By Dr. Matsen, Northshore Naturopathic Clinic, North Vancouver, BC, author of the new book EATING ALIVE Simplified! How to Eat Yourself to Great Health

Is acid reflux burning you up? Does it feel like there’s lava in the pit of your stomach that then flows up under your sternum to your throat? Is it worse at night, making a good sleep impossible?
You may be surprised to learn acid reflux is not necessarily a stomach problem. Your stomach is more likely reacting to irritation from bile that is made by your liver. When you eat, bile enters the base of your stomach at the duodenum to help digest fats. The more fatty or spicy food you eat, the more bile is secreted to aid digestion.

If your liver is overloaded and has dumped toxins into your bile, the toxic bile irritates your duodenum and stomach. The stomach, which is a muscle, reacts by going into a spasm—it shortens. That shortening of the stomach muscle can force the upper valve of the stomach open, allowing the acid and bile to reflux up into the esophagus that has little protection against the harsh digestive juices; it can become severely irritated.

For many people, the immediate reaction is to calm the stomach acid with antacids but, for a long-term cure, you must get to the root of the problem and concentrate on improving your overall liver function.

Toxins are always present during the digestion of food. Many parts of the body—the brain, nerves, joints, arteries, and DNA—are delicate and can be easily damaged by the gut toxins, so every drop of digestive fluid must be filtered by the liver and neutralized of toxins.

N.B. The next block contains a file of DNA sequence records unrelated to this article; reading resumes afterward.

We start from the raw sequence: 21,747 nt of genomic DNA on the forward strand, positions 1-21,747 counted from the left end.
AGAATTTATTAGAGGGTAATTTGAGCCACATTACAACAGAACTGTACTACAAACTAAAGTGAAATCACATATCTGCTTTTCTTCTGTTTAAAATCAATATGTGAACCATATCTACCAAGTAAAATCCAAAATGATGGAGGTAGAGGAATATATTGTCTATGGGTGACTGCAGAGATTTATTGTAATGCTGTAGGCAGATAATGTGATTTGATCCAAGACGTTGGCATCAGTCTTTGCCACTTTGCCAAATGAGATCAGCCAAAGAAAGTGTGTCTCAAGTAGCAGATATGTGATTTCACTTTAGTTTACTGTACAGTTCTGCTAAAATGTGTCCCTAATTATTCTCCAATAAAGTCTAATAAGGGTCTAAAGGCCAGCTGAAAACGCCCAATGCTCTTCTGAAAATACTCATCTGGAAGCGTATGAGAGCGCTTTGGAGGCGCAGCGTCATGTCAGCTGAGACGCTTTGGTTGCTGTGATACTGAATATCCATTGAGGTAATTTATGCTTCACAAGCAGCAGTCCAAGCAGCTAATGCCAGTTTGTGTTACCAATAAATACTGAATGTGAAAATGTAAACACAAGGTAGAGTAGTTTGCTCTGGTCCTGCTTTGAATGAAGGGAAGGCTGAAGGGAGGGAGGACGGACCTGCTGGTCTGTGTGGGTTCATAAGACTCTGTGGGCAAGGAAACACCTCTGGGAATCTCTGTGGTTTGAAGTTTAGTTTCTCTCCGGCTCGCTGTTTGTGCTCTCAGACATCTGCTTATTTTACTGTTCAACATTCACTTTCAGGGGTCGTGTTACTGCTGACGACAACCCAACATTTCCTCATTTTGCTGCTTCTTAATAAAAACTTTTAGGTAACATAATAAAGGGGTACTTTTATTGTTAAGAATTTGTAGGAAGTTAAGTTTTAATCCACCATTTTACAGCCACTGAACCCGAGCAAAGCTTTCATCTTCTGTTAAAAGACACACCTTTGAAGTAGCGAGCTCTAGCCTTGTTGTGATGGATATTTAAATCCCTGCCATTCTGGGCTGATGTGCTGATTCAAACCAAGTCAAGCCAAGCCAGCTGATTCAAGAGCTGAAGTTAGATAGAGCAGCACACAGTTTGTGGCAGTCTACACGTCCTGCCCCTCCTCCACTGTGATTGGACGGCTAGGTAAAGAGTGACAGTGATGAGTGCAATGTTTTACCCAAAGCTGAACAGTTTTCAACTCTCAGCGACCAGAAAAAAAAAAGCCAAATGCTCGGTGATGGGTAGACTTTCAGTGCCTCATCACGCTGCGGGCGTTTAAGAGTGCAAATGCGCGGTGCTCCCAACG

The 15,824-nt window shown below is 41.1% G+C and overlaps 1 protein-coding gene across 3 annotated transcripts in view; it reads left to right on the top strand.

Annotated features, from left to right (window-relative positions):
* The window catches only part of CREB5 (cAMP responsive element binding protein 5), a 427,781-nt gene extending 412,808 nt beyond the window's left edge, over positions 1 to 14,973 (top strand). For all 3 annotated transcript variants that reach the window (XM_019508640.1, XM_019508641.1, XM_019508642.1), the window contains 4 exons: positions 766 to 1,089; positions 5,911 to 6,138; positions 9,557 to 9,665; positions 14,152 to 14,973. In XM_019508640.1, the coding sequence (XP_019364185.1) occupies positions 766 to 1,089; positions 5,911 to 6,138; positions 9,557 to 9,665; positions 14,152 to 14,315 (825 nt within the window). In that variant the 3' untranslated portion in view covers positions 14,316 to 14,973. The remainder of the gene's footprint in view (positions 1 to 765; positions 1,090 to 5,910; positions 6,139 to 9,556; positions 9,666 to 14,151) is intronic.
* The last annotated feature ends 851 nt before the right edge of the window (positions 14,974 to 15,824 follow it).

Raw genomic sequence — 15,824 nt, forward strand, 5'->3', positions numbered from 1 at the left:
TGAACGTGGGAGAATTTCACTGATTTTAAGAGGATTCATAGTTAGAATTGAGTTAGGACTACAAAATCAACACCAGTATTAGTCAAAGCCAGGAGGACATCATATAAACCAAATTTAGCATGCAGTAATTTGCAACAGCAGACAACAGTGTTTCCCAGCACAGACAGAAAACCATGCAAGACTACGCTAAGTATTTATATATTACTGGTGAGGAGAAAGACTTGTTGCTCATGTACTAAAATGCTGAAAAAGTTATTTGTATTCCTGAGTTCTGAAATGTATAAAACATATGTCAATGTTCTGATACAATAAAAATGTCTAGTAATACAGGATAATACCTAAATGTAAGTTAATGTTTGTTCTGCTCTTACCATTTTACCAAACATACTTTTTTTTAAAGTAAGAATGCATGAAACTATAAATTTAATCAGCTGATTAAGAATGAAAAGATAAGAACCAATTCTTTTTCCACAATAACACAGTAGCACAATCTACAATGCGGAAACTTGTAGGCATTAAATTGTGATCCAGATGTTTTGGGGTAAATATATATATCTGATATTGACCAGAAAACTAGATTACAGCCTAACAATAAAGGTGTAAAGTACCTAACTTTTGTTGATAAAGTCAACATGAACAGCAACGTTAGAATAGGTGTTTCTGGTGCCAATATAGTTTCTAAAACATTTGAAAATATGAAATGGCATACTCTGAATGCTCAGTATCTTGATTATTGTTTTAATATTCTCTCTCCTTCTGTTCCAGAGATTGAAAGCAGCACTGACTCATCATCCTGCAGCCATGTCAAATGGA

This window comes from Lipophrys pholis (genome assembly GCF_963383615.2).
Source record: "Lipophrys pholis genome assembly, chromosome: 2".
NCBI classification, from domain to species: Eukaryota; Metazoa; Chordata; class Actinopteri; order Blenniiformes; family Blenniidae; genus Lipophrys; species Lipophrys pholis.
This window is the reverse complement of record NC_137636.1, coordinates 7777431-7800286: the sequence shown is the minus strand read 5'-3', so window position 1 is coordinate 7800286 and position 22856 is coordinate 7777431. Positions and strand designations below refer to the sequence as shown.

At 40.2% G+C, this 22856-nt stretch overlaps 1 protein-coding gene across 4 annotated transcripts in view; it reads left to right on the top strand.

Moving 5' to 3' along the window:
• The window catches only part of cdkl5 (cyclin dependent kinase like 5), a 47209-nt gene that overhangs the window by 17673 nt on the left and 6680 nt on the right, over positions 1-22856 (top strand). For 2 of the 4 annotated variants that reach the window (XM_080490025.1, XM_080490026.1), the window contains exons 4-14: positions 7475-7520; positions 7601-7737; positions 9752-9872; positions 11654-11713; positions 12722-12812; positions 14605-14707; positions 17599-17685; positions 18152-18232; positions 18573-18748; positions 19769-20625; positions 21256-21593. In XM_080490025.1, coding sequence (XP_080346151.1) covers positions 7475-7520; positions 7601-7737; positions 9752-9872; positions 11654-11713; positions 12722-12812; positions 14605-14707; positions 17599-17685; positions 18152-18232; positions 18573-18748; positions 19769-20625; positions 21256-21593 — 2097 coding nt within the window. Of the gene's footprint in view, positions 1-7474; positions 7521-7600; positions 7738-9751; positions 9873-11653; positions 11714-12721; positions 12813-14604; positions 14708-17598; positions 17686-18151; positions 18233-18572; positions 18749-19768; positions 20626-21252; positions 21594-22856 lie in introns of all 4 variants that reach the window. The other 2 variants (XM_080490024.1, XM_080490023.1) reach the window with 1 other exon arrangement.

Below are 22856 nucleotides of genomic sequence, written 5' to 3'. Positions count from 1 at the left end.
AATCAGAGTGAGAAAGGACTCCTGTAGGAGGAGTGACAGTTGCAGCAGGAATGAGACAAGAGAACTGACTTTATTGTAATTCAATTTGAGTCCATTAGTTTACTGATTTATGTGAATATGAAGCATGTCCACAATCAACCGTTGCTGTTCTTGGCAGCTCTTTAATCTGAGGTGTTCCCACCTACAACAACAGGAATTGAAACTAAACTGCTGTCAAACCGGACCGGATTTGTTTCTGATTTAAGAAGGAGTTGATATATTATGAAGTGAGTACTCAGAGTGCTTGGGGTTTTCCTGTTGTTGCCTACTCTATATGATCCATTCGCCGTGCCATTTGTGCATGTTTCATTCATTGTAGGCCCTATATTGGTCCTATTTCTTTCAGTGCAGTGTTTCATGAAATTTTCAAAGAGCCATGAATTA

Put simply, liver detoxification uses a two-step process involving Phase I and Phase II enzymes. Phase I enzymes add oxygen to fat-soluble chemicals as the first step in making them water-soluble. In so doing, however, deadly peroxides are created that are up to 50 times more toxic. The production of peroxides is a normal biochemical step; Phase II enzymes should quickly neutralize the peroxides.

Tobacco, alcohol, and coffee stimulate your Phase I liver enzymes to make deadly peroxides, while refined foods (such as white sugar and white flour) and metals (such as Thimerosal, the mercury preservative in vaccines) can dramatically interfere with your Phase II enzymes’ ability to neutralize the deadly peroxides. The net result is that your liver spills the peroxides into your bile.

So to help your liver work more efficiently, avoid (or at least limit) tobacco, alcohol, coffee and refined foods.

If you experience a decrease in your acid reflux symptoms when you take acidophilus capsules, you probably also have a yeast and/or bacterial intestinal overgrowth that is putting pressure on your liver to make more deadly peroxides.

A few things might relieve the immediate symptoms of acid reflux.

  • Decrease your consumption of fatty foods and spices so less bile will be secreted, thus decreasing the stress on the base of the stomach.
  • Licorice is known to strengthen the stomach membranes, thus blocking the effects of stress and coffee on those valuable defensive membranes.
  •  A folk remedy some people find helpful is to consume dill pickle juice. Start with one tablespoon per meal and see how your stomach responds.
  • One remedy with a long history of success is mastic gum, resin from a tree of the pistachio family found on the Greek island of Chios. The Phoenicians included it in the repertoire of wares they peddled around the Mediterranean 3000 years ago. It was promoted for gastritis and indigestion. A study in the New England Journal of Medicine (December 1998) showed that two 500 mg capsules of mastic gum at bedtime could also kill most types of H. pylori (the bacteria associated with ulcers) within several weeks. Even lower doses have been shown to give improvement.